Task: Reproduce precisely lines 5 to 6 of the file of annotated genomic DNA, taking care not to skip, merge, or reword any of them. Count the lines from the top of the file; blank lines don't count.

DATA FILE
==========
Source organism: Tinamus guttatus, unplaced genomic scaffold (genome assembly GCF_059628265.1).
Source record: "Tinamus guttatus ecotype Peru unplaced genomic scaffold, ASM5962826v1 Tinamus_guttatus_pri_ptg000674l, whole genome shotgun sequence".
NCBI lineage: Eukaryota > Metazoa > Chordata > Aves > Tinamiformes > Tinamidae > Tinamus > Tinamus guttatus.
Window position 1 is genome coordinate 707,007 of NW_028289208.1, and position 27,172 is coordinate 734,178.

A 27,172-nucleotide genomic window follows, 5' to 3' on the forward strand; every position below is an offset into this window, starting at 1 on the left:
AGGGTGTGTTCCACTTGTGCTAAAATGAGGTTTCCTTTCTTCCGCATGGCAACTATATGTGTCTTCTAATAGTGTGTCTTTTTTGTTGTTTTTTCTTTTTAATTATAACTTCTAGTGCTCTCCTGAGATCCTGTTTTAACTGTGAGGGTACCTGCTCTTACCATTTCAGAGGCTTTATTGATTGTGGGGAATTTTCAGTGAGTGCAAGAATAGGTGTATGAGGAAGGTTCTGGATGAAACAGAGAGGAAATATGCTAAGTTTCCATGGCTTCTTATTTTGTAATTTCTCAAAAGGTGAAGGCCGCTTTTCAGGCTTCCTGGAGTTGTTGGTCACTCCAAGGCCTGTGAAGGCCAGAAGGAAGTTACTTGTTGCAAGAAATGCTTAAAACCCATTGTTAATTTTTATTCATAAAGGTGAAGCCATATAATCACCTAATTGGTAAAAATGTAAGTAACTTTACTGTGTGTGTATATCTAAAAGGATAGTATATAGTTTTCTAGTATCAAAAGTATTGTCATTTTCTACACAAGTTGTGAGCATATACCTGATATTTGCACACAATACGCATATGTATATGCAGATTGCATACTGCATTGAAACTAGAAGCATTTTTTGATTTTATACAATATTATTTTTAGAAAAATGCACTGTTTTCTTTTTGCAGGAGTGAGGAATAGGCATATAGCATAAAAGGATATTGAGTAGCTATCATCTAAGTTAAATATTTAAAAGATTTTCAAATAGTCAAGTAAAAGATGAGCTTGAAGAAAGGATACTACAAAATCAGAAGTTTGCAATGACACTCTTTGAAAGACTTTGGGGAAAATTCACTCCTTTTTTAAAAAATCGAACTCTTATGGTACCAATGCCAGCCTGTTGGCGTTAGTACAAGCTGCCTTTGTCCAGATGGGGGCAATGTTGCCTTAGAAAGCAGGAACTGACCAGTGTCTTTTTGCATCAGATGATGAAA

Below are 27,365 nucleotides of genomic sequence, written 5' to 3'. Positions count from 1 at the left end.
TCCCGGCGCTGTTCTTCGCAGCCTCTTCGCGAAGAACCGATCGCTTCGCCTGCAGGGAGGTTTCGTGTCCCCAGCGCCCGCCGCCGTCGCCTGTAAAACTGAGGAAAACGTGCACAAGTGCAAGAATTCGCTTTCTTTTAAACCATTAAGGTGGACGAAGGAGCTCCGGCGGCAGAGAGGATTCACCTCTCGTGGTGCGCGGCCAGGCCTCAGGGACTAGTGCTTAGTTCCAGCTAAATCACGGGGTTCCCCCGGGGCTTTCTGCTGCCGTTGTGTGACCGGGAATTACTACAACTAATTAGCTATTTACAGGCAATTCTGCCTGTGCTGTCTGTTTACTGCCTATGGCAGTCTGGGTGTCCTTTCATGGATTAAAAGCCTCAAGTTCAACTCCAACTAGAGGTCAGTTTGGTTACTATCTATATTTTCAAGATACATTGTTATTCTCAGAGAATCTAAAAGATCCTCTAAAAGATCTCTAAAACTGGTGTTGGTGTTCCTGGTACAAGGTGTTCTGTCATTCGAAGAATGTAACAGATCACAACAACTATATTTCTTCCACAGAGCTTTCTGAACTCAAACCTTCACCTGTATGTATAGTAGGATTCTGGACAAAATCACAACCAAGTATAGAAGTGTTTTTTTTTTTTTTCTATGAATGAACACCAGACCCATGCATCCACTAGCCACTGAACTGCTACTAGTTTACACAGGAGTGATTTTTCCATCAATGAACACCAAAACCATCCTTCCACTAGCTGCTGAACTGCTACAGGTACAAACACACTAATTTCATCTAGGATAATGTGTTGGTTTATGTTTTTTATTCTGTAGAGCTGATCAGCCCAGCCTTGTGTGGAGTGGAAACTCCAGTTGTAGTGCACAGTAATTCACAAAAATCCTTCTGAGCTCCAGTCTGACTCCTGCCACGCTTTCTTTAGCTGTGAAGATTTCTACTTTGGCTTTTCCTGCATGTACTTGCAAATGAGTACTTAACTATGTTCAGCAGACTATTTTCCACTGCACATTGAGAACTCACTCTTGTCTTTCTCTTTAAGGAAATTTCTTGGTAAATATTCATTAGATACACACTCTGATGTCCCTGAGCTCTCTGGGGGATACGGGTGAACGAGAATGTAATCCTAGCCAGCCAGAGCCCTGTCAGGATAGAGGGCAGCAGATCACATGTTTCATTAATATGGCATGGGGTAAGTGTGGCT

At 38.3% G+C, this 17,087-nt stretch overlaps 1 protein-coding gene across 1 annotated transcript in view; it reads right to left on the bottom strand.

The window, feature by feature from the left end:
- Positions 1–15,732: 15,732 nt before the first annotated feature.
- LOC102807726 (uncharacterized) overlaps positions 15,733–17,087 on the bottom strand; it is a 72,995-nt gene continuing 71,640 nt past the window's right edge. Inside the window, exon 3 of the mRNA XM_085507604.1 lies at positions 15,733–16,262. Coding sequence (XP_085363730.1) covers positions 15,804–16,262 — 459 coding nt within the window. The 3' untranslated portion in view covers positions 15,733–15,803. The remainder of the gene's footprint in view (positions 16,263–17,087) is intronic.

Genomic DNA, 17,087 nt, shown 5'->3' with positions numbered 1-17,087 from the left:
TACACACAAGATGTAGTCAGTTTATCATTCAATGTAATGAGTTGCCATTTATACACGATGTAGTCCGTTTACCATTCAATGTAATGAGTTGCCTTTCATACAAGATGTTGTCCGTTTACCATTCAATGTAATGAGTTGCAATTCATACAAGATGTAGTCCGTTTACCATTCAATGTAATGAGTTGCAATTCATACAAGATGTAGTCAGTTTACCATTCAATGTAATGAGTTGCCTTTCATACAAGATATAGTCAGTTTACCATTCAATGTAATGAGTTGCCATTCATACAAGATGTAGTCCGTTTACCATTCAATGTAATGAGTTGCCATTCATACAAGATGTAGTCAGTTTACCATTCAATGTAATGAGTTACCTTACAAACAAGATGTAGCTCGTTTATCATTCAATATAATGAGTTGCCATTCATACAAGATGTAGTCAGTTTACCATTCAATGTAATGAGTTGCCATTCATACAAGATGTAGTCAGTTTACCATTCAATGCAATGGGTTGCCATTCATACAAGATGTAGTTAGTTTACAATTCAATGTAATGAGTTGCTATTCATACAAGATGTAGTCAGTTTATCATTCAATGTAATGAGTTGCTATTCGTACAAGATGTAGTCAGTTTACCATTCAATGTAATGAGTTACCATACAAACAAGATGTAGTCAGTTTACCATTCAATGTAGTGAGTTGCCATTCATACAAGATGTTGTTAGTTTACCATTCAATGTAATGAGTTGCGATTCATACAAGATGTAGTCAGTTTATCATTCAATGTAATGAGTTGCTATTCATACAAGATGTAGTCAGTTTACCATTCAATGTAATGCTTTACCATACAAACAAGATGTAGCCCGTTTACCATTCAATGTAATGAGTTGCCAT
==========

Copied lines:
A 27,172-nucleotide genomic window follows, 5' to 3' on the forward strand; every position below is an offset into this window, starting at 1 on the left:
AGGGTGTGTTCCACTTGTGCTAAAATGAGGTTTCCTTTCTTCCGCATGGCAACTATATGTGTCTTCTAATAGTGTGTCTTTTTTGTTGTTTTTTCTTTTTAATTATAACTTCTAGTGCTCTCCTGAGATCCTGTTTTAACTGTGAGGGTACCTGCTCTTACCATTTCAGAGGCTTTATTGATTGTGGGGAATTTTCAGTGAGTGCAAGAATAGGTGTATGAGGAAGGTTCTGGATGAAACAGAGAGGAAATATGCTAAGTTTCCATGGCTTCTTATTTTGTAATTTCTCAAAAGGTGAAGGCCGCTTTTCAGGCTTCCTGGAGTTGTTGGTCACTCCAAGGCCTGTGAAGGCCAGAAGGAAGTTACTTGTTGCAAGAAATGCTTAAAACCCATTGTTAATTTTTATTCATAAAGGTGAAGCCATATAATCACCTAATTGGTAAAAATGTAAGTAACTTTACTGTGTGTGTATATCTAAAAGGATAGTATATAGTTTTCTAGTATCAAAAGTATTGTCATTTTCTACACAAGTTGTGAGCATATACCTGATATTTGCACACAATACGCATATGTATATGCAGATTGCATACTGCATTGAAACTAGAAGCATTTTTTGATTTTATACAATATTATTTTTAGAAAAATGCACTGTTTTCTTTTTGCAGGAGTGAGGAATAGGCATATAGCATAAAAGGATATTGAGTAGCTATCATCTAAGTTAAATATTTAAAAGATTTTCAAATAGTCAAGTAAAAGATGAGCTTGAAGAAAGGATACTACAAAATCAGAAGTTTGCAATGACACTCTTTGAAAGACTTTGGGGAAAATTCACTCCTTTTTTAAAAAATCGAACTCTTATGGTACCAATGCCAGCCTGTTGGCGTTAGTACAAGCTGCCTTTGTCCAGATGGGGGCAATGTTGCCTTAGAAAGCAGGAACTGACCAGTGTCTTTTTGCATCAGATGATGAAA